Firstly, these two prominent Armenians were relatives. Then, businessman Lazaryan, being rather prudent, was anticipating providing a rather respectable benefit for himself (by the way, Lazaryan bought the stone for 120 thousand rubles, and sold it with 400 thousand rubles, at the same time, being awarded numerous awards and titles).
Sources again provide contradicting information on the further development of the events. Not to get lost in them, let’s give preference to a three-volume work elucidated in 1838 in Moscow, which included miscellaneous legal and state documents referring to the history of Armenian people, as well as separate episodes linked to famous Armenian personalities.
The following is written on Page 301 Volume 2 of that collection, “In the period of the enthronement of Queen Yekaterina II a rich Armenian comes to St. Petersburg from Astrakhan, Grigor Safrasov (Khojaminasov), who during his journey to different countries of the world purchased a diamond of extraordinary volume and glitter, which was priceless by its size and high qualities.
Through Prince Grigori Grigorevich Orlov showed this stone to the Empress. Her Majesty ordered to know the price of the diamond. However, when Safrasov said he couldn’t say the price and was leaving it to the will of the Empress. That time Yekaterina, not wishing to define the price, said, that diamond was among the most precious ones, meanwhile funds are necessary for other state needs.”
After hearing the reply Safrasov decides to leave for abroad to sell it there, however, before that he prefers to offer it to Prince Orlov as well. Favorite of the Empress is informed through Lazari Lazarev of the final price of the diamond and agrees to purchase the stone from the Armenian merchant for 400 thousand rubles.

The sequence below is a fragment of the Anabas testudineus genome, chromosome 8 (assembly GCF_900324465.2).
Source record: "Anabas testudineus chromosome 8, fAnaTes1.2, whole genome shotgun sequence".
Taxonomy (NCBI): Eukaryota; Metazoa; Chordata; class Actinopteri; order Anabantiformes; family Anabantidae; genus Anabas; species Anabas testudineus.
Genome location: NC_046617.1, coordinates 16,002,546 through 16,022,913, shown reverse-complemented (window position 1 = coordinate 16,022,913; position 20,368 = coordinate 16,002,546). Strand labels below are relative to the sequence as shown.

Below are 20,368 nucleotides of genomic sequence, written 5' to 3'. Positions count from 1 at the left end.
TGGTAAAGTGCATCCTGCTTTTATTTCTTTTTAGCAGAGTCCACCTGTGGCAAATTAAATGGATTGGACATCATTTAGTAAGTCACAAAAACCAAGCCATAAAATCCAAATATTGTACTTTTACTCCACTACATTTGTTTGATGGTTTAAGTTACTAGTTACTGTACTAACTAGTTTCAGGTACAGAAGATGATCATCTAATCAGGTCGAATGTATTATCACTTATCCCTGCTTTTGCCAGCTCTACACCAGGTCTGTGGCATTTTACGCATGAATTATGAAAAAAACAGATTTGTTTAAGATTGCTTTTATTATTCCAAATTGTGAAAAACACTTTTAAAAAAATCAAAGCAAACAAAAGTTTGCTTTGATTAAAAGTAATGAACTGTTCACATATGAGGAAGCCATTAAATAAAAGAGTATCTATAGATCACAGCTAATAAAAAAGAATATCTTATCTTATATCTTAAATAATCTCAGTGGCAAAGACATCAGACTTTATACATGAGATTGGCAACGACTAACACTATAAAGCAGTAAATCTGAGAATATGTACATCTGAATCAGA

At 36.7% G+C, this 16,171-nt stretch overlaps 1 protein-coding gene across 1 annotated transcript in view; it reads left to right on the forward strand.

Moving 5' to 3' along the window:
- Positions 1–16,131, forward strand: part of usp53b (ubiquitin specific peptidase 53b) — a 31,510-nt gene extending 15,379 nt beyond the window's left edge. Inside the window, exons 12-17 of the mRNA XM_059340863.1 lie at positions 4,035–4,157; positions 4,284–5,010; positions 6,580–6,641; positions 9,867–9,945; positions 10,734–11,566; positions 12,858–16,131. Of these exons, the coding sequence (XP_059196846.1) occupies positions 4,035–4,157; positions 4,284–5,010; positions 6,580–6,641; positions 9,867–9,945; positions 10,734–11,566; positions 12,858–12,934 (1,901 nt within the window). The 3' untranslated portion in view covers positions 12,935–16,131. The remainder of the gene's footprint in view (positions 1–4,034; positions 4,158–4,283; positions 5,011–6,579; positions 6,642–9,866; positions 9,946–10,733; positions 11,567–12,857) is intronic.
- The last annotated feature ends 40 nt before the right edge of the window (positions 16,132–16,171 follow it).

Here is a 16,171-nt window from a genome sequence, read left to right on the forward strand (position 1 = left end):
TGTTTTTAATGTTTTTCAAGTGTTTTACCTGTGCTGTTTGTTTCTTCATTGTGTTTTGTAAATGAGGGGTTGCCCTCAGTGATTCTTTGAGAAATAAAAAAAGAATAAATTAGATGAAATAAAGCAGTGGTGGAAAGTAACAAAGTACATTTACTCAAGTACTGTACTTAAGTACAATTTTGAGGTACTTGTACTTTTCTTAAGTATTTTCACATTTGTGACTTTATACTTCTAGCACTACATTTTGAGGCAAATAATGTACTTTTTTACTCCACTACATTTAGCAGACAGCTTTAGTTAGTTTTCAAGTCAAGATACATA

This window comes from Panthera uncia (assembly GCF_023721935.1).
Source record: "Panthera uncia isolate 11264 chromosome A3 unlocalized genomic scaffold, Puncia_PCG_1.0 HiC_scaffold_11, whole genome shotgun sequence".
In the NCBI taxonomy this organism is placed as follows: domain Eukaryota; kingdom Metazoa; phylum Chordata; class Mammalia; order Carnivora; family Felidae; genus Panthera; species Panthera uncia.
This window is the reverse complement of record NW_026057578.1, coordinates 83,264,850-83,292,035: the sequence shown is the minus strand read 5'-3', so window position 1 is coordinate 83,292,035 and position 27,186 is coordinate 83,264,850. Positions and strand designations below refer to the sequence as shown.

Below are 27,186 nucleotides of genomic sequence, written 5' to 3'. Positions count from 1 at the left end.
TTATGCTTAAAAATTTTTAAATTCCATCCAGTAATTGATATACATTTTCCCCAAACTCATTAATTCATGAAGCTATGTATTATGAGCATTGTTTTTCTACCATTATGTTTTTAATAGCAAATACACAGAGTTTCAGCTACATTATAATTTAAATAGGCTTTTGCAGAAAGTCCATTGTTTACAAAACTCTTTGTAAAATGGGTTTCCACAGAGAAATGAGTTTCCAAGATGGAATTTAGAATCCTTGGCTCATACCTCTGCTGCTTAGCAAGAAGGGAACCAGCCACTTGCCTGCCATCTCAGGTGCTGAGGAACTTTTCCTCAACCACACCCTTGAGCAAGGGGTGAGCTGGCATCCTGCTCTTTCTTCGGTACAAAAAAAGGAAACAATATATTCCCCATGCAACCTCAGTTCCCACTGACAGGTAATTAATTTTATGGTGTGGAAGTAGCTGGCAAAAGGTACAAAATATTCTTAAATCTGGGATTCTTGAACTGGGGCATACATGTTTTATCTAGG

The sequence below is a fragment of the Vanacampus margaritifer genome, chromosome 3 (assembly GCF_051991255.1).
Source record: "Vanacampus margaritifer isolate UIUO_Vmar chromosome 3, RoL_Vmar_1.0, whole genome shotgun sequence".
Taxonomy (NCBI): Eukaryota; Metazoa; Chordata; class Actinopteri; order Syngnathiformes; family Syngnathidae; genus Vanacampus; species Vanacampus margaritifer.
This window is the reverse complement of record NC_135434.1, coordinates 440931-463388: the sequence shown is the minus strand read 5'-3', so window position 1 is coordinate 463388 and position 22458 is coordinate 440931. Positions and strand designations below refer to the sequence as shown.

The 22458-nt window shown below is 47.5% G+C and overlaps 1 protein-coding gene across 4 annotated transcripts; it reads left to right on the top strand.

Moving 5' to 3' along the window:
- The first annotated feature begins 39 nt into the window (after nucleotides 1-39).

The same source writes, “On the first day of Easter Prince Orlov gave that stone to Her Majesty, in a box, which was shaped like a porcelain egg. That surprised the Empress. She ordered that the amount be paid from the state treasury, and granted Safrasov the title of the advisor of the Commerce. That precious diamond was put and is until now on the scepter of the Empress.”
By the way, the witnesses tell, how big their admiration of the Empress was. The latter even ordered to exhibit the stone in the palace for a few days, and then Italian master Borgio was invited, who processed the diamond to place it on the scepter.
However, it’s worth stating, not everybody agrees with this version, for instance, Russian traveler, naturalist, and academician Peter Simon Pallas, in his memory book published in 1801 writes, “During the days I lived in Astrakhan, I got acquainted with an Armenian, who was then an heir of Grigori Safras…his story of that diamond so differs from other similar stories, that I, probably, can please my readers, as by this, lots of edifices may be denied.”
This happens with legends as well. Everybody has his/her story. However, it’s irrefutable that today one of the most precious diamonds in the world, kept in Russia’s Diamond Fund has Armenian tracks edifies on centuries-old traditions of the fame of the Armenian businessman.
Taken from Mano Chil